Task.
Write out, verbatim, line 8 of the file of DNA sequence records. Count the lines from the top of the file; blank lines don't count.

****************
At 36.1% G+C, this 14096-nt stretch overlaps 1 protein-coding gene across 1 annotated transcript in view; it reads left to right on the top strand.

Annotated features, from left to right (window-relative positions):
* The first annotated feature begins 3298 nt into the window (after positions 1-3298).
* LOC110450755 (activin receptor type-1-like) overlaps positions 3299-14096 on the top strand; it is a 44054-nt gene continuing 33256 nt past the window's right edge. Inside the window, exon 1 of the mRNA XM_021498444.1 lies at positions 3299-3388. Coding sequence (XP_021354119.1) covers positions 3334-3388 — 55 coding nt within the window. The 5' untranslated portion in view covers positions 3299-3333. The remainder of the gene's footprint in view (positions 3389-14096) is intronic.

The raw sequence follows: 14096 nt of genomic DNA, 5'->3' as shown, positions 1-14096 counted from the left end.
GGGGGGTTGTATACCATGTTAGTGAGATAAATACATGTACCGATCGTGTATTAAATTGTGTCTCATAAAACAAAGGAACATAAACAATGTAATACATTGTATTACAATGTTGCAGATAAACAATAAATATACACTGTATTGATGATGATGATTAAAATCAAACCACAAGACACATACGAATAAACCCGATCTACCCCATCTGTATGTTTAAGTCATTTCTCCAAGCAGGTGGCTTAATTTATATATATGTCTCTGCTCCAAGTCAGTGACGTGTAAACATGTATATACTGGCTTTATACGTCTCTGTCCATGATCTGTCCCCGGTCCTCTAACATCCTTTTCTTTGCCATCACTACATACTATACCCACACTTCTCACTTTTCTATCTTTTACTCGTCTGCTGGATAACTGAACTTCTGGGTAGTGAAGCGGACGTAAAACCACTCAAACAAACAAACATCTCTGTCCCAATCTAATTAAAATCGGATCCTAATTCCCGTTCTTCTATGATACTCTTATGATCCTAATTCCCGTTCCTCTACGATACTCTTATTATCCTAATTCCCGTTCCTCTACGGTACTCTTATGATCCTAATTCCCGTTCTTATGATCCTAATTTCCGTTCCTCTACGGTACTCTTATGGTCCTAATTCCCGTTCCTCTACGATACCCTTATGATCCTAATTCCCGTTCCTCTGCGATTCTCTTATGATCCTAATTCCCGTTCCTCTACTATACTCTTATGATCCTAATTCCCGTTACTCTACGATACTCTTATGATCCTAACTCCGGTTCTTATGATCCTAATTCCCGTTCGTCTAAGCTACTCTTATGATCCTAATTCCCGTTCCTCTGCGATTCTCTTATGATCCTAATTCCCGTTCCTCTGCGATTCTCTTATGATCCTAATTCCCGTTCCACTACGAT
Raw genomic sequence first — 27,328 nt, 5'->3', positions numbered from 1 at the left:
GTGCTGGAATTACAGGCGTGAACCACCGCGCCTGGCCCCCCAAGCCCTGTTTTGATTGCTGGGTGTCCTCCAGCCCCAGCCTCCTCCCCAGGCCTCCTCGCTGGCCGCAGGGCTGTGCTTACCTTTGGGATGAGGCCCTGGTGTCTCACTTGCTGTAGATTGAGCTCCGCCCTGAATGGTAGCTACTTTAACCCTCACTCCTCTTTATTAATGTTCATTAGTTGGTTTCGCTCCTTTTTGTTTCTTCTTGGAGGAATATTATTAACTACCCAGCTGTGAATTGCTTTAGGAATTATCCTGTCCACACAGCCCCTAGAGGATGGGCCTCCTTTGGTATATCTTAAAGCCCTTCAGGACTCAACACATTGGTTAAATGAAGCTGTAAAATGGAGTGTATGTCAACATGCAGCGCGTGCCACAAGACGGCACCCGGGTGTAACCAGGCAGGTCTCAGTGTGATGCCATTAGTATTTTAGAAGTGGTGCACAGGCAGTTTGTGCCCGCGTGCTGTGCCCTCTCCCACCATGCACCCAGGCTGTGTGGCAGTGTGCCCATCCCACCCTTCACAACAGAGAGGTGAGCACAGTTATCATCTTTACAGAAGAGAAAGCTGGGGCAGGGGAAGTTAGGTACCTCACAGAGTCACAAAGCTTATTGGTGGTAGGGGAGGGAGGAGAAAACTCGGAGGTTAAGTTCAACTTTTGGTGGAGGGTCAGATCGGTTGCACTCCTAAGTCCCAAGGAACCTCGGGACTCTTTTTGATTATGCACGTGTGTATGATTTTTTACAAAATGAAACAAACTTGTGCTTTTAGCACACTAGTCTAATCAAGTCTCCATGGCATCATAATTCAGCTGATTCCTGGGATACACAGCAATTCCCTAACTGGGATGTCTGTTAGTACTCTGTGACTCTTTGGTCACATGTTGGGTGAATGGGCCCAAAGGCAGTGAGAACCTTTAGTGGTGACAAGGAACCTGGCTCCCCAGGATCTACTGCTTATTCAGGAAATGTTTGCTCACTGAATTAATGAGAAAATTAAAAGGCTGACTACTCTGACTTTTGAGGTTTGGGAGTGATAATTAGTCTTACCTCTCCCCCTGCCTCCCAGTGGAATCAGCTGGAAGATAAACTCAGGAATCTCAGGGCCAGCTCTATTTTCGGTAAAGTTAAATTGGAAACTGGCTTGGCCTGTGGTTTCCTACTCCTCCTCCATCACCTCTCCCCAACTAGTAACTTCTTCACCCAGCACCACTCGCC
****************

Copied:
GTGCTGGAATTACAGGCGTGAACCACCGCGCCTGGCCCCCCAAGCCCTGTTTTGATTGCTGGGTGTCCTCCAGCCCCAGCCTCCTCCCCAGGCCTCCTCGCTGGCCGCAGGGCTGTGCTTACCTTTGGGATGAGGCCCTGGTGTCTCACTTGCTGTAGATTGAGCTCCGCCCTGAATGGTAGCTACTTTAACCCTCACTCCTCTTTATTAATGTTCATTAGTTGGTTTCGCTCCTTTTTGTTTCTTCTTGGAGGAATATTATTAACTACCCAGCTGTGAATTGCTTTAGGAATTATCCTGTCCACACAGCCCCTAGAGGATGGGCCTCCTTTGGTATATCTTAAAGCCCTTCAGGACTCAACACATTGGTTAAATGAAGCTGTAAAATGGAGTGTATGTCAACATGCAGCGCGTGCCACAAGACGGCACCCGGGTGTAACCAGGCAGGTCTCAGTGTGATGCCATTAGTATTTTAGAAGTGGTGCACAGGCAGTTTGTGCCCGCGTGCTGTGCCCTCTCCCACCATGCACCCAGGCTGTGTGGCAGTGTGCCCATCCCACCCTTCACAACAGAGAGGTGAGCACAGTTATCATCTTTACAGAAGAGAAAGCTGGGGCAGGGGAAGTTAGGTACCTCACAGAGTCACAAAGCTTATTGGTGGTAGGGGAGGGAGGAGAAAACTCGGAGGTTAAGTTCAACTTTTGGTGGAGGGTCAGATCGGTTGCACTCCTAAGTCCCAAGGAACCTCGGGACTCTTTTTGATTATGCACGTGTGTATGATTTTTTACAAAATGAAACAAACTTGTGCTTTTAGCACACTAGTCTAATCAAGTCTCCATGGCATCATAATTCAGCTGATTCCTGGGATACACAGCAATTCCCTAACTGGGATGTCTGTTAGTACTCTGTGACTCTTTGGTCACATGTTGGGTGAATGGGCCCAAAGGCAGTGAGAACCTTTAGTGGTGACAAGGAACCTGGCTCCCCAGGATCTACTGCTTATTCAGGAAATGTTTGCTCACTGAATTAATGAGAAAATTAAAAGGCTGACTACTCTGACTTTTGAGGTTTGGGAGTGATAATTAGTCTTACCTCTCCCCCTGCCTCCCAGTGGAATCAGCTGGAAGATAAACTCAGGAATCTCAGGGCCAGCTCTATTTTCGGTAAAGTTAAATTGGAAACTGGCTTGGCCTGTGGTTTCCTACTCCTCCTCCATCACCTCTCCCCAACTAGTAACTTCTTCACCCAGCACCACTCGCC